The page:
What she doesn’t know is that she’s stepping into a nightmare—one that will end with a child dead and herself in prison awaiting trial for murder.

Writing to her lawyer from prison, she struggles to explain the unravelling events that led to her incarceration. It wasn’t just the constant surveillance from the cameras installed around the house, or the malfunctioning technology that woke the household with booming music, or turned the lights off at the worst possible time. It wasn’t just the girls, who turned out to be a far cry from the immaculately behaved model children she met at her interview. It wasn’t even the way she was left alone for weeks at a time, with no adults around apart from the enigmatic handyman, Jack Grant.

It was everything.

She knows she’s made mistakes. She admits that she lied to obtain the post, and that her behavior toward the children wasn’t always ideal. She’s not innocent, by any means. But, she maintains, she’s not guilty—at least not of murder. Which means someone else is.

Just the Facts:

  • The Turn of the Key by Ruth Ware
  • Genre: Mystery / Suspense / Thriller
  • Page Count: 352 pages
  • Publisher:  Gallery/Scout Press
  • Pub Date: August 6, 2019
Advertisements

All Amazon links are affiliate links.

#shejustlovesbooks #bookreview #bookblog #mystery #thriller #ruthware #theturnofthekey #suspense

A Beautiful, Heartbreaking Book – Before We Were Yours by Lisa Wingate – A Review

⭐⭐⭐⭐⭐

What I Loved:

Before We Were Yours tackles a terrible time in American history. The story was written so well and with such emotion that I was utterly captivated. Lisa Wingate’s writing was so impressive and it was definitely the thing I loved most about this book.

How I Felt:

Historical fiction is one of my favorite genres. I love reading about historical events from a story-telling perspective. Before We Were Yours is a great example of why I love this genre. The Tennessee Children’s Home Society was something that I had briefly heard of, but I was able to be completely immersed in this story and learned so much about heartbreaking story.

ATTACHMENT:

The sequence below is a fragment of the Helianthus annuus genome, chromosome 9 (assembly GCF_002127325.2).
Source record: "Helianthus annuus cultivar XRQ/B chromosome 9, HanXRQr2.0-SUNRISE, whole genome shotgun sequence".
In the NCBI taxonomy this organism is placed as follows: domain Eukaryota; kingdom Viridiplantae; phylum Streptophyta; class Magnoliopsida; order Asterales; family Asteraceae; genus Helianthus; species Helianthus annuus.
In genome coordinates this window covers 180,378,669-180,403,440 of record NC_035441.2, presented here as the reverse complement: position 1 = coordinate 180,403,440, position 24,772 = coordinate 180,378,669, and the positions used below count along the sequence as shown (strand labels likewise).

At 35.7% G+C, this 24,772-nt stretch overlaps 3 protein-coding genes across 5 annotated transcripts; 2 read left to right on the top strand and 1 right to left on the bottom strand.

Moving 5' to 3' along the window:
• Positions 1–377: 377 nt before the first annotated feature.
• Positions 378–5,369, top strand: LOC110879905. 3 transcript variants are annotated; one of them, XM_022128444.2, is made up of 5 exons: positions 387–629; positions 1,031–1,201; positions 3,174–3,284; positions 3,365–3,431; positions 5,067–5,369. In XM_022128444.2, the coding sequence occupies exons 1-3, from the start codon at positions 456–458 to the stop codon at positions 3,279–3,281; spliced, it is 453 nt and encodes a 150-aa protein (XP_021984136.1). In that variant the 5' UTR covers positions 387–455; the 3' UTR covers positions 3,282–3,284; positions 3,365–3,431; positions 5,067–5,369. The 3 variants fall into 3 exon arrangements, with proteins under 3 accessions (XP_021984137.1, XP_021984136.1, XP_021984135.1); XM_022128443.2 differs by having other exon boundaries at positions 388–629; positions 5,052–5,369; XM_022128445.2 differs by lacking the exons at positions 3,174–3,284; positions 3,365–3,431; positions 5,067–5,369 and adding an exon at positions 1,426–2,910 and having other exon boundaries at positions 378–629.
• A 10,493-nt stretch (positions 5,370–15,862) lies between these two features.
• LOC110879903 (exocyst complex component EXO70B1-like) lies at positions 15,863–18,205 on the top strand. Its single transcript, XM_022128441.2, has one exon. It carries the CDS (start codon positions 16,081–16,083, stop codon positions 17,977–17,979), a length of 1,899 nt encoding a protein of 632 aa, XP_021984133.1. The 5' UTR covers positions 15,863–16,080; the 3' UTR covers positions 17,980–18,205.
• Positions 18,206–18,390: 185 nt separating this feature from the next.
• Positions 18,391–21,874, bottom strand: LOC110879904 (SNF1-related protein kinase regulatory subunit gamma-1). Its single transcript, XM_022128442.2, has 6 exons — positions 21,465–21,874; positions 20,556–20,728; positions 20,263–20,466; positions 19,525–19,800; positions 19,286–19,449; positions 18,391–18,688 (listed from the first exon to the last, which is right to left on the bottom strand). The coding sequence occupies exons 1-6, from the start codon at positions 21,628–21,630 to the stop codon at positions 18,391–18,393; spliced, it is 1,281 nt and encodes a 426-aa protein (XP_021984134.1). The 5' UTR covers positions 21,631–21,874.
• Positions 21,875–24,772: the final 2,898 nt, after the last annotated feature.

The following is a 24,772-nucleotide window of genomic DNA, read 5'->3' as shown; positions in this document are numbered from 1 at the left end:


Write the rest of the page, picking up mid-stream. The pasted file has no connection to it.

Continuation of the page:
The Characters: I found myself extremely connected to the children in this story. The main child, Rill was so determined to help her family and I just loved her. In the present part of the story, I found that I didn’t connect well with Avery, the main character. She was fine, but I was just so connected to the past portion of the story that I tended to want to get back to that.

The Writing: This story was woven together so well. I loved the way things were revealed to the reader. I appreciated the historical facts added to the story as well. At the end there is a section that discusses the historical basis for this fictional story and I was so happy to see that.

The Story: Before We Were Yours had a beautiful, sad story. With a time-jump story-line, the information given to the reader comes from both the present and the past portions of the story. I appreciated the way this story was woven and I loved that each character’s story was wrapped up by the end.

Overall: I found Before We Were Yours to be a wonderful must-read kind of book. The story was captivating and covered a terrible situation, but managed to add a heartwarming aspect.

Content Warning:

I have quite a few content warnings for this one: Child death, reference to child molestation and potentially rape, child abduction, and child abuse.

To Read or Not To Read:

I would recommend Before We Were Yours by Lisa Wingate for readers that enjoy historical fiction not related to a war, but on family and a struggle to survive.

Where to Find This Book:

Before We Were Yours by Lisa Wingate is available at these sites.

Amazon Kindle | Amazon | Goodreads

The Foss children live on a shantyboat in 1939 with their father and mother and really are loving life. They travel down the river going from town to town and love each other. On the night their mama goes into labor with their twin siblings, they are left alone during the delivery. Soon, the police arrive, round them up and take them to the Tennessee Children’s Home Society orphanage without any explanations to them about what is going on.